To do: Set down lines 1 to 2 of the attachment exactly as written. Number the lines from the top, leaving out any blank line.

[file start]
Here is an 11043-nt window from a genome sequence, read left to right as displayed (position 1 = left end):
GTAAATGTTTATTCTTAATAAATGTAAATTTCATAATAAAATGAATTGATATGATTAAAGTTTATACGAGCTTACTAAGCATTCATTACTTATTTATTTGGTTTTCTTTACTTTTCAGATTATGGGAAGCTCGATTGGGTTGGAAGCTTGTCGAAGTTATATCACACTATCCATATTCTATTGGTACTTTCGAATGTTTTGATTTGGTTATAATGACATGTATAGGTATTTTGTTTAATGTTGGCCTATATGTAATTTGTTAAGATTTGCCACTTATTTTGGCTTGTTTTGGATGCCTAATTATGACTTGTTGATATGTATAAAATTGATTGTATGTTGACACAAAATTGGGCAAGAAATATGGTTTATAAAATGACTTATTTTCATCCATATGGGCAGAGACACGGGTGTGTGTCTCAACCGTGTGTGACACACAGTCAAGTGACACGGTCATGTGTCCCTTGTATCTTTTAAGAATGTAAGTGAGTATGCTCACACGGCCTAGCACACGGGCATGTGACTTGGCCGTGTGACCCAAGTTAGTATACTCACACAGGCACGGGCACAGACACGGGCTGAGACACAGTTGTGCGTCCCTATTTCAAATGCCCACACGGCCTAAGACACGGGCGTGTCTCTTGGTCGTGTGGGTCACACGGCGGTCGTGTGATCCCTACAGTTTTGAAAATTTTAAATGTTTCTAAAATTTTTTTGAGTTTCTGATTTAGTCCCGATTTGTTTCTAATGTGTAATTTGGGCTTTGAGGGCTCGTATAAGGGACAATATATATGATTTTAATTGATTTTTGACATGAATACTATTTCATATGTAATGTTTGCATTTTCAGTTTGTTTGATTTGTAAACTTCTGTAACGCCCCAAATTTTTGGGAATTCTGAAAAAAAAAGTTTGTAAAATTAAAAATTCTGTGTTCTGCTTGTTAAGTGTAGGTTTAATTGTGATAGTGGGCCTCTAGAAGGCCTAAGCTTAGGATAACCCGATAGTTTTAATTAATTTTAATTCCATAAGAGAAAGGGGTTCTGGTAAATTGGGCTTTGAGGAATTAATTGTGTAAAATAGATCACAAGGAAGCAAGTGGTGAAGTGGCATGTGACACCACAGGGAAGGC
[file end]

Here is an 11043-nt window from a genome sequence, read left to right as displayed (position 1 = left end):
GTAAATGTTTATTCTTAATAAATGTAAATTTCATAATAAAATGAATTGATATGATTAAAGTTTATACGAGCTTACTAAGCATTCATTACTTATTTATTTGGTTTTCTTTACTTTTCAGATTATGGGAAGCTCGATTGGGTTGGAAGCTTGTCGAAGTTATATCACACTATCCATATTCTATTGGTACTTTCGAATGTTTTGATTTGGTTATAATGACATGTATAGGTATTTTGTTTAATGTTGGCCTATATGTAATTTGTTAAGATTTGCCACTTATTTTGGCTTGTTTTGGATGCCTAATTATGACTTGTTGATATGTATAAAATTGATTGTATGTTGACACAAAATTGGGCAAGAAATATGGTTTATAAAATGACTTATTTTCATCCATATGGGCAGAGACACGGGTGTGTGTCTCAACCGTGTGTGACACACAGTCAAGTGACACGGTCATGTGTCCCTTGTATCTTTTAAGAATGTAAGTGAGTATGCTCACACGGCCTAGCACACGGGCATGTGACTTGGCCGTGTGACCCAAGTTAGTATACTCACACAGGCACGGGCACAGACACGGGCTGAGACACAGTTGTGCGTCCCTATTTCAAATGCCCACACGGCCTAAGACACGGGCGTGTCTCTTGGTCGTGTGGGTCACACGGCGGTCGTGTGATCCCTACAGTTTTGAAAATTTTAAATGTTTCTAAAATTTTTTTGAGTTTCTGATTTAGTCCCGATTTGTTTCTAATGTGTAATTTGGGCTTTGAGGGCTCGTATAAGGGACAATATATATGATTTTAATTGATTTTTGACATGAATACTATTTCATATGTAATGTTTGCATTTTCAGTTTGTTTGATTTGTAAACTTCTGTAACGCCCCAAATTTTTGGGAATTCTGAAAAAAAAAGTTTGTAAAATTAAAAATTCTGTGTTCTGCTTGTTAAGTGTAGGTTTAATTGTGATAGTGGGCCTCTAGAAGGCCTAAGCTTAGGATAACCCGATAGTTTTAATTAATTTTAATTCCATAAGAGAAAGGGGTTCTGGTAAATTGGGCTTTGAGGAATTAATTGTGTAAAATAGATCACAAGGAAGCAAGTGGTGAAGTGGCATGTGACACCACAGGGAAGGC